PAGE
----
Palin is a tenacious a political fighter. She'll no doubt put the time gained of her early exit from the governor's mansion to good use -- perhaps studying up on issues for her visits to the people of Iowa and New Hampshire.
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There's nothing surprising in Sarah Palin's decision not to run for re-election as governor of Alaska. After all, if you've got a shot to become leader of the free world, it helps to have nothing but time to give the people of Iowa and New Hampshire in the year leading up to their caucus and primary, and that's hard to do if you have to run a state from which you can see Russia.

But Palin's decision to step down this month from the governor's mansion? Now that's a whole 'nother kettle of wild salmon.

Today we heard and saw Palin as we never have before. No, I'm not talking about the incoherence of her resignation statement; her incoherence in the infamous Couric interviews became the stuff of legend. Yet with all hectoring she took for her not-ready-for-prime-time performances during the campaign, her confidence never seemed to flag. But today brought us a different picture: Her voice quavering, Palin seemed unsure of herself as she sought to explain without explaining her reasons for stepping down before the end of her first term as governor.

Granted, Sarah Palin has had a very tough week, what with Todd Purdum's takedown in Vanity Fair, and the release of a testy e-mail exchange between the former vice presidential candidate and McCain campaign manager Steve Schmidt.

By her own account, however, the week from hell is not what drove today's announcement. The decision had been in the making for a while, she said. But why? As her reasons, Palin noted the meanness of the media, and the hail of ethics complaints filed against her (in a state in which the bar is quite low for the filing of such complaints). Yet none of the complaints filed so far have stuck, so what gives?

The governor mentioned a resulting half million worth of legal bills for her and husband, Todd, but that should be chump change with someone with Sarah Palin's standing among the G.O.P. base. Surely, she could raise that with a legal defense fund.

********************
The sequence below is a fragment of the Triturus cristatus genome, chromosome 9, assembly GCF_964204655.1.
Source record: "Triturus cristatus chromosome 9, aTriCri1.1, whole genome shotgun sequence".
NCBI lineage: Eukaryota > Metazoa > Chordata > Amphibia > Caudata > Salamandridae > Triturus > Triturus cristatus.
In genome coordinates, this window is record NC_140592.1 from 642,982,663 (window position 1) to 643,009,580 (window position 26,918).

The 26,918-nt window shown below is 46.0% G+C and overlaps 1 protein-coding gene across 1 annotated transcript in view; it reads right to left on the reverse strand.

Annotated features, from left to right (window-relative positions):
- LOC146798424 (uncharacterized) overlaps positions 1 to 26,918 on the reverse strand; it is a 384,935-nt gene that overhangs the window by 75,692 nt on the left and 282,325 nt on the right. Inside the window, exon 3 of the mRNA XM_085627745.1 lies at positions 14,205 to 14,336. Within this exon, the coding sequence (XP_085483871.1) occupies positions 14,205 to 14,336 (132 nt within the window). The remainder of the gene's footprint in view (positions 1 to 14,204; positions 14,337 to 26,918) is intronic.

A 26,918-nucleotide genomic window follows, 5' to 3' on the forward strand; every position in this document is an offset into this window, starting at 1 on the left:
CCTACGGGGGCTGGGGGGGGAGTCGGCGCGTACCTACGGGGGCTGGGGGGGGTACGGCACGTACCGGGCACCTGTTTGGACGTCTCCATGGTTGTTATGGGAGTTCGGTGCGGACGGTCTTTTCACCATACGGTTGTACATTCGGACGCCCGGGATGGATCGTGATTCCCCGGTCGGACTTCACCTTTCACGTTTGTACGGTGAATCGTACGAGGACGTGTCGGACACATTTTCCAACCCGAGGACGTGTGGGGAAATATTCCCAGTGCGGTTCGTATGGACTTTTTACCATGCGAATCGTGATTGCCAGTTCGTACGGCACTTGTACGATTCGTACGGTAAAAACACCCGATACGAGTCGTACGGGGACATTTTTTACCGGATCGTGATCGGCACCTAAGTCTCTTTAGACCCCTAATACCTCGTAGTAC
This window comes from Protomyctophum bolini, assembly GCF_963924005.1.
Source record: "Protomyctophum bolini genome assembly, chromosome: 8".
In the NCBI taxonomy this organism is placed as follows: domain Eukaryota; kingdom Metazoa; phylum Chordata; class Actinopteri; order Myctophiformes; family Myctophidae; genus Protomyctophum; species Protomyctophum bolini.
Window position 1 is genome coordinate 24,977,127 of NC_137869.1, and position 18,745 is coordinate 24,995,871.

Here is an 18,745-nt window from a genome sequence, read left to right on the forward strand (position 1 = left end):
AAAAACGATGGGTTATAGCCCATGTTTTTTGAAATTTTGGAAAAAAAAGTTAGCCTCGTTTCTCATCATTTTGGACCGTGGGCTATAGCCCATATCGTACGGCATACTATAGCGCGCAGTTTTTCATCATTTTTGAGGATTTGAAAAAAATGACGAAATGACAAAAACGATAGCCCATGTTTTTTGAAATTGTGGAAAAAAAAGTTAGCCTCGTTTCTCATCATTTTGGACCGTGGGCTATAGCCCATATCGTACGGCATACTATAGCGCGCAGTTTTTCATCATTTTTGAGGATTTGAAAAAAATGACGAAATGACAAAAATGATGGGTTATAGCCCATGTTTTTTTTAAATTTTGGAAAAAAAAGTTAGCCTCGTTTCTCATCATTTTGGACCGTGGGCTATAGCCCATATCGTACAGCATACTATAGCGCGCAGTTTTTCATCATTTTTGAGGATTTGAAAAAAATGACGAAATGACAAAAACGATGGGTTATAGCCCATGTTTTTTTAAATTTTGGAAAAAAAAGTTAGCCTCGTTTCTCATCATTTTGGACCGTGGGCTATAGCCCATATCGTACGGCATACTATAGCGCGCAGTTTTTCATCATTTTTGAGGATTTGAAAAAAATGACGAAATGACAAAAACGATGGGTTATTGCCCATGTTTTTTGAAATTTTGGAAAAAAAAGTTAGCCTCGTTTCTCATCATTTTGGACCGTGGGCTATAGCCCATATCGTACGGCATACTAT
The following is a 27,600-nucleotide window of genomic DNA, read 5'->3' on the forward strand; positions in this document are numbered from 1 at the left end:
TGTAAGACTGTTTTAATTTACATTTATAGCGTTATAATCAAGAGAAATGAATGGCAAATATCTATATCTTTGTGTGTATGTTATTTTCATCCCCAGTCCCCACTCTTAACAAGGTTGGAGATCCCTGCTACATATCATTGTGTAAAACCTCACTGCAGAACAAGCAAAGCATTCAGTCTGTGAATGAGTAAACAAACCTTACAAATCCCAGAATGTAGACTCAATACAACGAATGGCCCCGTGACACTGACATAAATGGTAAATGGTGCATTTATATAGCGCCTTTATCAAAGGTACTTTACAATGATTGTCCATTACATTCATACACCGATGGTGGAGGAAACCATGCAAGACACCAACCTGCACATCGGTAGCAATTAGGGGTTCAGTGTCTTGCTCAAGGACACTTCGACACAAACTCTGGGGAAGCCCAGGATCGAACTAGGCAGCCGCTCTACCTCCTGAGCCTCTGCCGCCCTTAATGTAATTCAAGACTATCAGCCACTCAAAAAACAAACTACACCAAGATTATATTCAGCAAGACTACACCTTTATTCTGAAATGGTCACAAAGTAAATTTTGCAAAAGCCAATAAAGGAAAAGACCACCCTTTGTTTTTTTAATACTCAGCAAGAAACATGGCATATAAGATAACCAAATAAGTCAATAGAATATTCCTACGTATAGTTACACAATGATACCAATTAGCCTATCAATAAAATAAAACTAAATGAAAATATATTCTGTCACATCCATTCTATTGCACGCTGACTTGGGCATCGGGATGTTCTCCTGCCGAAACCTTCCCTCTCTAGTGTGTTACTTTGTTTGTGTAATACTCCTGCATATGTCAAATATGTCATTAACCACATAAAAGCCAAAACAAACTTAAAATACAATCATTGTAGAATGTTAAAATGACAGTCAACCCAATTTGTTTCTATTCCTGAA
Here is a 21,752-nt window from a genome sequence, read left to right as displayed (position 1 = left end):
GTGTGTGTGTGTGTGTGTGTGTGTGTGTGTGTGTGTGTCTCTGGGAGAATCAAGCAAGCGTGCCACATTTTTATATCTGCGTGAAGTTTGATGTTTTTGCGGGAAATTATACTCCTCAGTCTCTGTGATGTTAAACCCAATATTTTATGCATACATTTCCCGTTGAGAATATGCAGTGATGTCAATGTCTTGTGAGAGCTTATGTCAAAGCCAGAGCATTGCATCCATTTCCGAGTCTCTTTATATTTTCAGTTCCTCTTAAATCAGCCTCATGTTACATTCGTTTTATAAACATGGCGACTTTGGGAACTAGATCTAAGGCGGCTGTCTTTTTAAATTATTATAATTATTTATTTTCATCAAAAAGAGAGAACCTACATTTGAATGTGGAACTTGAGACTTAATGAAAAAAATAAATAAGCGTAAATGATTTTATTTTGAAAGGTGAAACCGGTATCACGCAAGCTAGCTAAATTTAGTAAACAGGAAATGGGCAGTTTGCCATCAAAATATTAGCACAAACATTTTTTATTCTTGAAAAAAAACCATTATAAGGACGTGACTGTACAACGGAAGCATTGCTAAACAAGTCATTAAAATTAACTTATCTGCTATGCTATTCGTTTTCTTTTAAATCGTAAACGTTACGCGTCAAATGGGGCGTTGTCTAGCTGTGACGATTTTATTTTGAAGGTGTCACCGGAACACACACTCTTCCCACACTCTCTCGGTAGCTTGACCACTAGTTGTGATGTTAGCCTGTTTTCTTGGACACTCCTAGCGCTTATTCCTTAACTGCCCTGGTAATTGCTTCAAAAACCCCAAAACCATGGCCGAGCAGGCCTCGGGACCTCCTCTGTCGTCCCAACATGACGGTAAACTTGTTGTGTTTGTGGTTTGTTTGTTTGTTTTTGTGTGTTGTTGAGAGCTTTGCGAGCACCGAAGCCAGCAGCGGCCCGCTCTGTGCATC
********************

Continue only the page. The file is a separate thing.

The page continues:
Palin basically said she was getting out of the way in order to take one for the team:

Let me go back to a comfortable analogy for me -- sports... basketball. I use it because you're naïve if you don't see the national full-court press picking away right now: A good point guard drives through a full court press, protecting the ball, keeping her eye on the basket... and she knows exactly when to pass the ball so that the team can win. And I'm doing that, keeping our eye on the ball that represents sound priorities: smaller government, energy independence, national security, freedom. And I know when it's time to pass the ball -- for victory.

For some reason, the very ambitious Sarah Palin finds the need to take herself out of public view. It's hard not to speculate that there's another shoe yet to drop. But don't count her out; she's as tenacious a political fighter as I've ever seen. She'll no doubt put the time gained of her early exit from the governor's mansion to good use -- perhaps studying up on issues for her visits to the people of Iowa and New Hampshire.

When I first speculated that she would be John McCain's vice presidential pick, people said, Sarah who? Despite colossal missteps, she emerged from the 2008 presidential election as the darling of the Republican Party, her running mate returning to the Senate as a has-been. Mark my words: She'll be back.

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